The Singapore – Cambridge A Level examinations are starting very soon for most student. It’s a challenging period for most students as you try to cram what has been taught for at least one and half years of content, within just a few months / weeks. The preliminary examinations has given most of you a trial run for the upcoming national examinations. Nevertheless, it is most likely that you are still filled with trepidation. Below are some words of guidance to aid your mental preparation during this final leg of your revision and A Level Physics tuition classes.

1) There are three papers in total for H2 and two papers for H1. Preparation for each of the papers differ. If you would like to gauge your understanding of all the topics in the syllabus quickly, you can practice on Paper 1 – the MCQ paper. There are sufficient number of questions in the paper to cover almost all if not all the topics in the syllabus, so one exam practice MCQ set, be it the past year A Level paper, or past year prelim paper would be a good and quick gauge of your level of understanding for the various topics.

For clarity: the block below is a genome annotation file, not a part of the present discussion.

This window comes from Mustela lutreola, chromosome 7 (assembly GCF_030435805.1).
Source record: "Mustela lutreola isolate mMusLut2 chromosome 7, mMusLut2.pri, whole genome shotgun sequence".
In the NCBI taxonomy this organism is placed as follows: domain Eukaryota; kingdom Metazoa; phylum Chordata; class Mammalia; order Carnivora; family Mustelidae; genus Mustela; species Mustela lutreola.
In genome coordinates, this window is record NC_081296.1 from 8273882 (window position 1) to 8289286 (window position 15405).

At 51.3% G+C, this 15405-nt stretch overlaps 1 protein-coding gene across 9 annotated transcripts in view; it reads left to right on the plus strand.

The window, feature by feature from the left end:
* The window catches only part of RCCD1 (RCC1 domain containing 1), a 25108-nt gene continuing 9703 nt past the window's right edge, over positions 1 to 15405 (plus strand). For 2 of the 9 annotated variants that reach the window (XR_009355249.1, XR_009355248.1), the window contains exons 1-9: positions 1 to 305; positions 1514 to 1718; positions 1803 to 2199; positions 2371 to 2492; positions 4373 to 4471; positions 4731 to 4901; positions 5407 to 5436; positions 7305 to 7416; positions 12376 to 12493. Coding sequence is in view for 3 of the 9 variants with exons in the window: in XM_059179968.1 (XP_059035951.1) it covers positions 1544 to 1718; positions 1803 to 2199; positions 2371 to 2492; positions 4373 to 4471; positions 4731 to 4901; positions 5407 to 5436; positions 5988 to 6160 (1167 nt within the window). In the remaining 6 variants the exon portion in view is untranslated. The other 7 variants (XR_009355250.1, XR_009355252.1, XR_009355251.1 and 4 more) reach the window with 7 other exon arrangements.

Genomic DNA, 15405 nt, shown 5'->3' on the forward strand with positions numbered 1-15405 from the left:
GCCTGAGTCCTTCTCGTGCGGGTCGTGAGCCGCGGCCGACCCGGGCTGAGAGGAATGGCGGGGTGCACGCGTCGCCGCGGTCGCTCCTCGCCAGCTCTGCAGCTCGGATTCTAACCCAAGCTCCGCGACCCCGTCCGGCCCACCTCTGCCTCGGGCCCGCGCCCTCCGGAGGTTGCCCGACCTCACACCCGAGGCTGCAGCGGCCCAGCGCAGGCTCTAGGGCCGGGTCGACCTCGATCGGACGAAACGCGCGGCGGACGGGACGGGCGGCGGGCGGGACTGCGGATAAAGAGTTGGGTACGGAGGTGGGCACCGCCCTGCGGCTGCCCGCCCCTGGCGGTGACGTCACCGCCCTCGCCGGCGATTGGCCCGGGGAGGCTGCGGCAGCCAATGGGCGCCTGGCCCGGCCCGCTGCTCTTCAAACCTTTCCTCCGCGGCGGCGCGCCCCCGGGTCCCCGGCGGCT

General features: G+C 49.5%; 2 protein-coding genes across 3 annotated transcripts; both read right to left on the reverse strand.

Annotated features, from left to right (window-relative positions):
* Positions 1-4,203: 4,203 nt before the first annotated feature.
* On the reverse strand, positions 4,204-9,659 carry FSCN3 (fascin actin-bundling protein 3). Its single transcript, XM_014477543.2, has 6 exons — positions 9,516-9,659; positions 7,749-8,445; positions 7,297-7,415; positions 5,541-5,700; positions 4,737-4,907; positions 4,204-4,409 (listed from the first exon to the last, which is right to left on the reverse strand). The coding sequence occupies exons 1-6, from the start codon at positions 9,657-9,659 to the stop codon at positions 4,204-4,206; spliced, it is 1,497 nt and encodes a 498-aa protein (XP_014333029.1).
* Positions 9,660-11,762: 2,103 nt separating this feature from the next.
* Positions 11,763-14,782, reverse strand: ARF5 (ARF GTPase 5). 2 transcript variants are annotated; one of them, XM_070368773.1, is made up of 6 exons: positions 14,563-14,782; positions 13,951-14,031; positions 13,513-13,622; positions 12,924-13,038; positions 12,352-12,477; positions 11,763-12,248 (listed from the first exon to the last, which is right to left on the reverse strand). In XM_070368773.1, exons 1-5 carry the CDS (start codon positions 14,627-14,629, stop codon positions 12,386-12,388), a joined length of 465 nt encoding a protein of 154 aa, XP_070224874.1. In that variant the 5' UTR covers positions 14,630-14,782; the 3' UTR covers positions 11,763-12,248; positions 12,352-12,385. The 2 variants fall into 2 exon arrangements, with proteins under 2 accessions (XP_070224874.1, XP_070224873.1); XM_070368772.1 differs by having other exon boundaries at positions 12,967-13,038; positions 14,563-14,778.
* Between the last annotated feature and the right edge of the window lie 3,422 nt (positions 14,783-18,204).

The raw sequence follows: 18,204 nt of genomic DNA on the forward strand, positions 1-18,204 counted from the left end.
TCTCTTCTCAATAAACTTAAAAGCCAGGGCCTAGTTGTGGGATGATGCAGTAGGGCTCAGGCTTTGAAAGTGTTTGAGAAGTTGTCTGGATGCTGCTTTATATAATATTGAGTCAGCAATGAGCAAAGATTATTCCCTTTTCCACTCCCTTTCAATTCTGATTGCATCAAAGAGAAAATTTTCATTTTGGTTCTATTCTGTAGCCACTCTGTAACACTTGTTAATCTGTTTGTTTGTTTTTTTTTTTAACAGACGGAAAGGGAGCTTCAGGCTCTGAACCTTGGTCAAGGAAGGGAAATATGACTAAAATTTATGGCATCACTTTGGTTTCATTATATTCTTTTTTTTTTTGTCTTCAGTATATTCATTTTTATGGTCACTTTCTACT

2) For the structured questions in Paper 2 and Paper 3, it is observed from the recent Cambridge marker’s reports, that some form of explanation in full sentences are also required, even for the calculation type questions. While your mathematical / mental calculation skills might be good, it may be wise to reinforce your qualitative skills in explaining your workings.

3) If you have a lack of time in practicing of structured questions, and are choosing to practice between Paper 2 and Paper 3, you can choose Paper 2, as it has Data Analysis and Planning type questions which Paper 3 does not have. Paper 3 are essentially just longer questions of Paper 2.

4) If you don’t already know, the MCQ and structured questions are arranged in the order pretty much according to the syllabus that is downloadable from the SEAB website. When you look at the question, the thought process should be as follows:
a. What is the chapter of this question?
b. Which sub-topic is involved in the question?
c. What are the formula and concepts of the sub-topic applicable to this question?
d. Which values / concepts do I use to make my substitution / explanation?

5) Nothing beats a good night rest the day before the examinations. Clear your mind of messy and incoherent thoughts. Enter the examination hall, knowing that you have given your best for the revision process, and feel confident about it.

All the Best!